Rebecca said that if they decided to locate the cannon, there were proper processes that had to be followed. “Among the things to consider is whether it is appropriate from an archeological point of view to recover the cannon, if indeed a cannon is located, but the indications we have had is that it would be appropriate to record where it was found along with other surrounding details and then remove it to be preserved for future generations to see, rather than lying rusting away at the bottom of the sea,” she said.

Then there was also the question of ownership, as the wreck itself came under the authority of Heritage New Zealand (though that might not apply to items from the vessel scattered over the seabed), whereas it was also under water under the authority of Waikato Regional Council.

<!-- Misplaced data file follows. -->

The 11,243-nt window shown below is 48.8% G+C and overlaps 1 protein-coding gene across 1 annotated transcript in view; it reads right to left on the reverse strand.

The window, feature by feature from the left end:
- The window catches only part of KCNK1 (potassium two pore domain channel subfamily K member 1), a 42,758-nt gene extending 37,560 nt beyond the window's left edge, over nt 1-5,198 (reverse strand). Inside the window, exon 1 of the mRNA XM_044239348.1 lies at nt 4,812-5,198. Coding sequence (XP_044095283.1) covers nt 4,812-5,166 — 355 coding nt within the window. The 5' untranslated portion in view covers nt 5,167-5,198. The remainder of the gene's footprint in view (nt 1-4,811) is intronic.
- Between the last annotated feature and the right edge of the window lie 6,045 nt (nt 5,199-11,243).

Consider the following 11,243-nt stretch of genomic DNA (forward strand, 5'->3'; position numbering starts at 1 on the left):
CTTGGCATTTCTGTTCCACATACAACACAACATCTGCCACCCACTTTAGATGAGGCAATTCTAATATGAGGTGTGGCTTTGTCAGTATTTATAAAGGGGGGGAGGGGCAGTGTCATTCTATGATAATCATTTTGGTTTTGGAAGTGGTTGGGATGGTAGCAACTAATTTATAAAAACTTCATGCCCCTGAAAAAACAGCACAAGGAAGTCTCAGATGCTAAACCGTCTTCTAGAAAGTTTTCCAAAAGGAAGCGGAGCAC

In addition, it was a former British Navy ship and at one time Kelly Tarlton had salvage rights to the wreck, but those rights lapsed in the late 1970s. Kelly Tarlton had planned to lift most of the wreck and transport it to his Museum of Shipwrecks in the Bay of Islands.

Rebecca said that while they had not turned their mind to the question of ownership, if the cannon could be found, the best place for it was in Whitianga.

Museum volunteer, Wayne Myers, who has spent six months researching the Buffalo history from logs, official documents and other sources, said that the missing cannon was thrown overboard as the crew fought the elements to save the ship.

He said that the ship was sitting off Cooks Beach held with two anchors when the winds started to get stronger and stronger, eventually reaching hurricane force. The crew dropped the sails completely to reduce resistance to the gale as much as possible, but the force of the wind was so strong that one of the iron anchor chains snapped.

Faced with the prospect of the vessel swinging wildly in the rough seas, the crew cut loose the remaining anchor and attempted to sail the ship around Shakespeare Cliff to the relative calm of the Whitianga Harbour. But despite heroic seamanship, the vessel first lost its rudder on the rocks and then in a second hit, part of the keel was ripped off letting water flood into the rear of the ship.